North American manufacturing had set Engel apart from other European press makers. After all those years, the Guelph closing also raised questions from some North American customers, even a sense of abandonment, he said.
But Engel has invested to open technical centers in California and Mexico, and has beefed up its regional service managers to get closer to customers. Engel reaches the market using a mix of service managers, regional sales managers, direct-account managers and manufacturers' representatives.
Engel already is known as a technology leader, Sankovitch said. What we need to re-establish is not just the equipment. It's also the after-sales support, he said. The message that's important to get out to the market now is that we are here. Even though we've closed the plant in Canada, we're still a very strong organization from a people aspect.
Sankovitch has 21 years of experience with Engel presses 18 working at manufacturers' representative Fisher Sales Corp. of St. Charles, Ill., and the past three years full-time with Engel in York. Engel hired him as a Midwest regional sales manager.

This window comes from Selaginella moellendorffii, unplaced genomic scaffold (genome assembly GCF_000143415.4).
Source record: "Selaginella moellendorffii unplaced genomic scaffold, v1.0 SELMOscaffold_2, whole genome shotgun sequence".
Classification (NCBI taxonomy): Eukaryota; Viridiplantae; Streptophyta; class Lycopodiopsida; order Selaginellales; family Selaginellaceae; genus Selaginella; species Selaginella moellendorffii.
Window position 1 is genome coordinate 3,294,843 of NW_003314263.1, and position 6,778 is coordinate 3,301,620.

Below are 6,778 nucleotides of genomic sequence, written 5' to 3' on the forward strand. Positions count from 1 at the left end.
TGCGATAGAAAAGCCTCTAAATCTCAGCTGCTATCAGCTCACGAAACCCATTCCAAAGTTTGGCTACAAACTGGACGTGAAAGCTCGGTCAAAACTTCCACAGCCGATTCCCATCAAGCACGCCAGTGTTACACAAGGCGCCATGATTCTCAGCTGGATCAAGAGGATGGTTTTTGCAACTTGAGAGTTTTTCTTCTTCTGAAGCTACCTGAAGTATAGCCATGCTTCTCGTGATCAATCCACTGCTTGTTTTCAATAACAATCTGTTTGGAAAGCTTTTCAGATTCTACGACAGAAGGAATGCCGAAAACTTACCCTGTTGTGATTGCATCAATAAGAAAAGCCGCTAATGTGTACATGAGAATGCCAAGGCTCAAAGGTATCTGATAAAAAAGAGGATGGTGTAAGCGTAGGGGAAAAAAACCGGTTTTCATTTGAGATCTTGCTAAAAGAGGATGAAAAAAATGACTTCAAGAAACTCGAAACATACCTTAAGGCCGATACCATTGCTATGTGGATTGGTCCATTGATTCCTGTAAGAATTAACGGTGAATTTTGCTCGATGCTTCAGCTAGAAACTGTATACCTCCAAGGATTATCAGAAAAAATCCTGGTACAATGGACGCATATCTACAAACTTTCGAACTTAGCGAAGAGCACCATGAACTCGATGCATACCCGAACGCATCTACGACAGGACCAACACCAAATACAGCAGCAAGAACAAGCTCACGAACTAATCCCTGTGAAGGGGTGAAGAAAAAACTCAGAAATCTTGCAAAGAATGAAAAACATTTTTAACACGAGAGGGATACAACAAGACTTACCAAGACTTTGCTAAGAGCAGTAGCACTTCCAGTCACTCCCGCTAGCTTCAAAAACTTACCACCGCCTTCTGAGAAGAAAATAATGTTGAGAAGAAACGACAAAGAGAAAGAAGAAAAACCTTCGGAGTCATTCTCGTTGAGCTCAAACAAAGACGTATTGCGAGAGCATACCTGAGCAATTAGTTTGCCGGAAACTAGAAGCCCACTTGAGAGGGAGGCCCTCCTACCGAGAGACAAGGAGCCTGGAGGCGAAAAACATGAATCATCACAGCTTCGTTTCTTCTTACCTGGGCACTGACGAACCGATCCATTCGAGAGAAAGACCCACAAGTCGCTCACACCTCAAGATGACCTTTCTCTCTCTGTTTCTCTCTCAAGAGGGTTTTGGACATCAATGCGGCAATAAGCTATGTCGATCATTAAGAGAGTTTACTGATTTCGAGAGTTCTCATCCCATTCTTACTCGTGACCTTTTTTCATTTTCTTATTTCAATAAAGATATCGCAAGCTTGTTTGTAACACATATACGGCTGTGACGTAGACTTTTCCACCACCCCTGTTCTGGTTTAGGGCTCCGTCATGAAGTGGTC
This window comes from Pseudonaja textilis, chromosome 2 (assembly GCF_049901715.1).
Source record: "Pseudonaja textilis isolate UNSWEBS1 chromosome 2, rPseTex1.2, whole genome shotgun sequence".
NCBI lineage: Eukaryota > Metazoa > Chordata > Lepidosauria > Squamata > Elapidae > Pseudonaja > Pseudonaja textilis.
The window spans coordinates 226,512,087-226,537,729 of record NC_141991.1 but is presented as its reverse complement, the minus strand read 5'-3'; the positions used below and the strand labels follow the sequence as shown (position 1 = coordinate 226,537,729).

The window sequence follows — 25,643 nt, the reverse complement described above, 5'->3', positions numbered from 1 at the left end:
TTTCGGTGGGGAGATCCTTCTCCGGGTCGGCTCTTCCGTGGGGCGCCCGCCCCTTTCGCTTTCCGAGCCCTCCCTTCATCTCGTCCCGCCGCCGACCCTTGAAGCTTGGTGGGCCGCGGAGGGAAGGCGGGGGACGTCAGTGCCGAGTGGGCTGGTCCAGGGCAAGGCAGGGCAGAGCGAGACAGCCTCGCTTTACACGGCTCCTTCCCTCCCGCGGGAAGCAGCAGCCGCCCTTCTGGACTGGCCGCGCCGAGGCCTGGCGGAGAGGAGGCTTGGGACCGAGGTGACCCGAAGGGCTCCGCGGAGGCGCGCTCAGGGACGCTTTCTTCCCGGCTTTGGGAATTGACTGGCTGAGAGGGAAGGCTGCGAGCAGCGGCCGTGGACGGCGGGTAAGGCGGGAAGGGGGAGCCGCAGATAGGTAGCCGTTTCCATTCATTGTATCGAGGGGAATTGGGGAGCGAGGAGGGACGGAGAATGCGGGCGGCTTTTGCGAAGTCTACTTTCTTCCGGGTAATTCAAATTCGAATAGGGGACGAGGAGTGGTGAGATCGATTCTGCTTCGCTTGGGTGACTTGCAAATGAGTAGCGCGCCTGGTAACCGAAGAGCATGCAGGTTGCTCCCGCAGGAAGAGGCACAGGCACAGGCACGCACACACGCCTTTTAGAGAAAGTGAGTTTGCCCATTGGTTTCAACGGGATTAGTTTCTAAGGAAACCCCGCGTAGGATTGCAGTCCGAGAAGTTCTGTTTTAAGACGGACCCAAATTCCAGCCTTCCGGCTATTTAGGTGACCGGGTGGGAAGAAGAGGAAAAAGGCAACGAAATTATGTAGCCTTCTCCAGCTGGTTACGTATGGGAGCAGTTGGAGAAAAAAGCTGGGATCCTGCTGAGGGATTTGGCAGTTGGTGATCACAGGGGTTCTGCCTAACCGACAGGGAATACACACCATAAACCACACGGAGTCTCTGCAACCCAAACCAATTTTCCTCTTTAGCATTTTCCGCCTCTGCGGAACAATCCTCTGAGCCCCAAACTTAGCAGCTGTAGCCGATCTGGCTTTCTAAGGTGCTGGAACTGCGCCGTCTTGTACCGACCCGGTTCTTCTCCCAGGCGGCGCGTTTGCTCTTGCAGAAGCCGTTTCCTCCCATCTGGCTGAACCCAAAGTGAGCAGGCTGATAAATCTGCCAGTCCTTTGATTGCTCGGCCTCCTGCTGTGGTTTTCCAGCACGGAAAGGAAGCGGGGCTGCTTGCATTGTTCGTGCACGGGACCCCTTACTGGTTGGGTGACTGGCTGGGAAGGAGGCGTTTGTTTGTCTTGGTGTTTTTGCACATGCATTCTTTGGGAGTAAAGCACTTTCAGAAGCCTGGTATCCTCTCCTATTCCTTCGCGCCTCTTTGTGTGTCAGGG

He married into the machinery business. After getting a chemistry degree from Central Michigan University, he worked for two years at Dow Corning Corp. in Midland, Mich. He left to get his MBA from Michigan State University, then returned to Dow Corning, working in a sales and marketing job in Chicago. There, he met his wife, Mary Ellen Fisher the daughter of Arnold Fisher, who founded Fisher Sales in 1959 and built it into a major rep firm.
Sankovitch got a marketing sales job for Exxon Chemical Co. and they moved down to Houston for two years. He left to start a business, then decided to get out of the chemical industry. He joined the family business in 1989, running Fisher Sales' after-sales support side.
He was a chemist, not a machinery guy. I didn't know anything about equipment. I was not mechanically inclined whatsoever, he said. But handling spare parts like heater bands, thermocouples and transducers forced him to learn the components and how they work on an injection press.
Sankovitch made frequent trips to Guelph and started going over to Schwertberg, where he met Engel's owners and top technical people. He said the company's long history and stable family ownership should put customers at ease.